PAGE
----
In conversations with rheumatologists, Batty said ImmunArray discovered that the doctors were more troubled by the thought of lupus diagnoses they might have missed than cases that they did catch. "They lose sleep over missing a diagnosis," Batty said. "There might be more value in positive affirmation as opposed to excluding it, but with a disease state as complex as lupus, the ability to exclude that and focus more in other areas is an unmet need."
Lupus is notoriously difficult to diagnose because it probably isn't one disease, but rather a constellation of interrelated or overlapping diseases that closely resemble each other.
Finding the right biomarkers for the different types of lupus and printing them all on the same microarray chip was a great challenge for ImmunArray. The firm selected biomarkers in concert with studies conducted by Irun Cohen, as well as based on a review of the literature from basic science, drug discovery, and clinical trials. It included existing antigens that doctors can currently use to diagnose lupus with ELISA-based tests, like rho proteins, but came up with new ones as well.
ImmunArray has included several proprietary oligonucleotide sequences as antigens on the array, developed after Cohen studied how patients with lupus came to create antibodies against single-stranded and double-stranded DNA.
Getting the different antigens onto the same glass slide provided a special hurdle. ImmunArray was able to get some of the same information about antibodies using peptide reductions, rather than the parent protein, which made it easier to print on a glass slide, Batty said.
"There's a lot we've learned about using a common chemically activated surface background and being able to print antigens on that in a reliable format," he said. "A number have to be print in different conditions," he added, and steps have to be taken in between the conditions to obtain stability so that the antigens won't be altered by the next round of printing. Because of the complexity in ironing out the specifics of printing the various types of molecules on the chips, ImmunArray has opted to keep the information as a trade secret rather than seek out patents.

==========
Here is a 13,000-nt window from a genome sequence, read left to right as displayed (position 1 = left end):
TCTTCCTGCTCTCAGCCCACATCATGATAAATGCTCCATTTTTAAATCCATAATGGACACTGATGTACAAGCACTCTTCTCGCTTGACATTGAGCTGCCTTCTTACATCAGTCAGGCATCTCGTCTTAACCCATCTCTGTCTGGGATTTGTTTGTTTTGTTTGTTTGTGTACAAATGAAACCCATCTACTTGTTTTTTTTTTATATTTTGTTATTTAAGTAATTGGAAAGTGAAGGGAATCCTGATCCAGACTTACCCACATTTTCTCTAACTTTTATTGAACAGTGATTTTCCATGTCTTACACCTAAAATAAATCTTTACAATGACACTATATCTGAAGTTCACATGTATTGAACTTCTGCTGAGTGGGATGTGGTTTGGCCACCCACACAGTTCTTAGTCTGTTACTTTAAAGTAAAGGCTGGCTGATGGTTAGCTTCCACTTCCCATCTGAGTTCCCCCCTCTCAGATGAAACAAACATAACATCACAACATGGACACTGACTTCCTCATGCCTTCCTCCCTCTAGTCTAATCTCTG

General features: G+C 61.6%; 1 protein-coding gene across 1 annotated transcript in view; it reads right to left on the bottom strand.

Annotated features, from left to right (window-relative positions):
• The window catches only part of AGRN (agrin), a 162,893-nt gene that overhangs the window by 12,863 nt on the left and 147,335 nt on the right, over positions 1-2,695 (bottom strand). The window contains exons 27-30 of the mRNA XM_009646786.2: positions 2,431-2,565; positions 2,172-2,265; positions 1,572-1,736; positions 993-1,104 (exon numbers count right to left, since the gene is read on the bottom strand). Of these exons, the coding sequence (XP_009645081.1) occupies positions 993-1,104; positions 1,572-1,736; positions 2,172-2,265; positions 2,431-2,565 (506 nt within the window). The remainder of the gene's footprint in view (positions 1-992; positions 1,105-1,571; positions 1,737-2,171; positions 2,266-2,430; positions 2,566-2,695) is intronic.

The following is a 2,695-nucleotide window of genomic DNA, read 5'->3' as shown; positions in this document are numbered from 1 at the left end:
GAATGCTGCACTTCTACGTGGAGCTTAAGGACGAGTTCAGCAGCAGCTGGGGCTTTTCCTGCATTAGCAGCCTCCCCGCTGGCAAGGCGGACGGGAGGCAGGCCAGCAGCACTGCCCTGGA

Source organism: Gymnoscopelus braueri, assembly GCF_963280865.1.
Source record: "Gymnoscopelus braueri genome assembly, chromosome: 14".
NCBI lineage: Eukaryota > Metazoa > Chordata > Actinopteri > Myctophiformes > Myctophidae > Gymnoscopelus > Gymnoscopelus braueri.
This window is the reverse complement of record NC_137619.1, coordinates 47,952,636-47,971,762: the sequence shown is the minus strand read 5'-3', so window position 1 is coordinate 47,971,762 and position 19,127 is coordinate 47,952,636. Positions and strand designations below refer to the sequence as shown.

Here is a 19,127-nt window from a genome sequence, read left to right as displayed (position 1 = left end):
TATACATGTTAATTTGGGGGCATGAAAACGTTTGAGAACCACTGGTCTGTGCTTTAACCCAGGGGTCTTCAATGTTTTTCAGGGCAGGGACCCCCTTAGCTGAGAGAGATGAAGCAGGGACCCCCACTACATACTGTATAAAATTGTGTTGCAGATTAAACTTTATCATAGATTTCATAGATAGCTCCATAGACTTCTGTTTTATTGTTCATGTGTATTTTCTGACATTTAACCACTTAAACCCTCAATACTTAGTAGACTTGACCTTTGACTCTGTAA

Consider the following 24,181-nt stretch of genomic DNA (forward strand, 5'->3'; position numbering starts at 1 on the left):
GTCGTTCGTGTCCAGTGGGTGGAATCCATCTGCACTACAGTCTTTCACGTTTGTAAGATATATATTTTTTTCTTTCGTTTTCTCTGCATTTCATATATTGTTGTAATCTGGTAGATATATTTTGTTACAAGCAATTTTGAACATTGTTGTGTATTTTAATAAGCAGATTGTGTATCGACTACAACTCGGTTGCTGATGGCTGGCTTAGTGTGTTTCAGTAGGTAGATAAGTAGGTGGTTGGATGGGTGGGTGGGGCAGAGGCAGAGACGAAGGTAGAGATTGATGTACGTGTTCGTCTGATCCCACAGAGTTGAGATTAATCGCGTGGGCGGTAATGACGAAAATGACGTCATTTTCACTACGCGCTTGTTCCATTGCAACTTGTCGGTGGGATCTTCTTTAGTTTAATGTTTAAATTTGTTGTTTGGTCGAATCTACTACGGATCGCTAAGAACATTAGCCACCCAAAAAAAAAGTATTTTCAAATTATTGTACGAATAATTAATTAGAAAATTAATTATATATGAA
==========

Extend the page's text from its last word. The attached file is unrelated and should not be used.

The firm devised a six-antigen classifier to create an exclusionary test that provides a high degree of sensitivity to separate cases of lupus from healthy controls, the firm claims. "A number of the existing tests are known to be associated with lupus and can have either high specificity or sensitivity, but the corollary to that particular statistical measure is usually no better than a coin toss," Batty said. ImmunArray's set of classifiers is "very reliable to the point in time when the patient is sitting in the office and the doctor."
That ability to capture the antibodies at the time of the test greatly expands the potential use of the test in the future.
"The next step in development is to make an affirmative diagnosis of lupus in the context of similar diseases like psoriasis and rheumatoid arthritis," Batty said. In addition, ImmunArray could develop the test so that it not only classifies general subsets of disease, but also helps predict specifics about a patient's individual case.
"Can we measure changes in antibody signature? Can we project progression to renal involvement for a patient not known to have that currently?" The answer is "yes," as Batty sees it.
"We have a real ability to monitor the disease dynamically over time and watch the biology of disease change over time," he said.